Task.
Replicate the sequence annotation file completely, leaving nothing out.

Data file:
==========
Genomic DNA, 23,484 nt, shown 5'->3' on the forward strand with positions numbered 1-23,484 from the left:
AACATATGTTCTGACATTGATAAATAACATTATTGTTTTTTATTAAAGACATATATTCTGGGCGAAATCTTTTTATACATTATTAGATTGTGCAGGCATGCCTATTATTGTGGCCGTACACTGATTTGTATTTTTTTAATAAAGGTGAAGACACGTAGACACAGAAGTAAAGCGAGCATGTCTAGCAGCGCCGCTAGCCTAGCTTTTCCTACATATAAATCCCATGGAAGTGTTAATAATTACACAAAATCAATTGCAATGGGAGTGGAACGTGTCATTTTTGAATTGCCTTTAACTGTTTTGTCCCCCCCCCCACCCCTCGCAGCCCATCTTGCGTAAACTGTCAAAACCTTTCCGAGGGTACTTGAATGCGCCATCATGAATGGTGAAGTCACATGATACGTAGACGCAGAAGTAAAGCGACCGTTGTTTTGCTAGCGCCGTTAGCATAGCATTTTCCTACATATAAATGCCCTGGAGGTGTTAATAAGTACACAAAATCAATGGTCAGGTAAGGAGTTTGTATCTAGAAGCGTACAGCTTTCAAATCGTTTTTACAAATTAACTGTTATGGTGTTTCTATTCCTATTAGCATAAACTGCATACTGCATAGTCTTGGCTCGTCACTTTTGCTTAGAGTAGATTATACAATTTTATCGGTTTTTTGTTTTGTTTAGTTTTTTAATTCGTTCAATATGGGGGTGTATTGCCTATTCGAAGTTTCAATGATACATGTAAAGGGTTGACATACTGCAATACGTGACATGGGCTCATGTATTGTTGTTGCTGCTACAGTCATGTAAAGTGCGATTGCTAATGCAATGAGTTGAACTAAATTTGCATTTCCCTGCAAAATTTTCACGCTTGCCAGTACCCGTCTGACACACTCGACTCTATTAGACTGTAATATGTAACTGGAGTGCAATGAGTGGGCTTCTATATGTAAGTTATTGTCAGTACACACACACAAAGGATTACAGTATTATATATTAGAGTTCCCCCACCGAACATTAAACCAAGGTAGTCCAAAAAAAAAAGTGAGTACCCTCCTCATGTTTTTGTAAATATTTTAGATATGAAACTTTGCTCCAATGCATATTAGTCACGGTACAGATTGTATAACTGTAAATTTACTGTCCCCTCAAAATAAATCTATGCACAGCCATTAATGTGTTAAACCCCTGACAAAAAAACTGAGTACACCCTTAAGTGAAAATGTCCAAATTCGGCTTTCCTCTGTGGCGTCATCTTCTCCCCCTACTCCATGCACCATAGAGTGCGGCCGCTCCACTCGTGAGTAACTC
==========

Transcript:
Genomic DNA, 23,484 nt, shown 5'->3' on the forward strand with positions numbered 1-23,484 from the left:
AACATATGTTCTGACATTGATAAATAACATTATTGTTTTTTATTAAAGACATATATTCTGGGCGAAATCTTTTTATACATTATTAGATTGTGCAGGCATGCCTATTATTGTGGCCGTACACTGATTTGTATTTTTTTAATAAAGGTGAAGACACGTAGACACAGAAGTAAAGCGAGCATGTCTAGCAGCGCCGCTAGCCTAGCTTTTCCTACATATAAATCCCATGGAAGTGTTAATAATTACACAAAATCAATTGCAATGGGAGTGGAACGTGTCATTTTTGAATTGCCTTTAACTGTTTTGTCCCCCCCCCCACCCCTCGCAGCCCATCTTGCGTAAACTGTCAAAACCTTTCCGAGGGTACTTGAATGCGCCATCATGAATGGTGAAGTCACATGATACGTAGACGCAGAAGTAAAGCGACCGTTGTTTTGCTAGCGCCGTTAGCATAGCATTTTCCTACATATAAATGCCCTGGAGGTGTTAATAAGTACACAAAATCAATGGTCAGGTAAGGAGTTTGTATCTAGAAGCGTACAGCTTTCAAATCGTTTTTACAAATTAACTGTTATGGTGTTTCTATTCCTATTAGCATAAACTGCATACTGCATAGTCTTGGCTCGTCACTTTTGCTTAGAGTAGATTATACAATTTTATCGGTTTTTTGTTTTGTTTAGTTTTTTAATTCGTTCAATATGGGGGTGTATTGCCTATTCGAAGTTTCAATGATACATGTAAAGGGTTGACATACTGCAATACGTGACATGGGCTCATGTATTGTTGTTGCTGCTACAGTCATGTAAAGTGCGATTGCTAATGCAATGAGTTGAACTAAATTTGCATTTCCCTGCAAAATTTTCACGCTTGCCAGTACCCGTCTGACACACTCGACTCTATTAGACTGTAATATGTAACTGGAGTGCAATGAGTGGGCTTCTATATGTAAGTTATTGTCAGTACACACACACAAAGGATTACAGTATTATATATTAGAGTTCCCCCACCGAACATTAAACCAAGGTAGTCCAAAAAAAAAAGTGAGTACCCTCCTCATGTTTTTGTAAATATTTTAGATATGAAACTTTGCTCCAATGCATATTAGTCACGGTACAGATTGTATAACTGTAAATTTACTGTCCCCTCAAAATAAATCTATGCACAGCCATTAATGTGTTAAACCCCTGACAAAAAAACTGAGTACACCCTTAAGTGAAAATGTCCAAATTCGGCTTTCCTCTGTGGCGTCATCTTCTCCCCCTACTCCATGCACCATAGAGTGCGGCCGCTCCACTCGTGAGTAACTC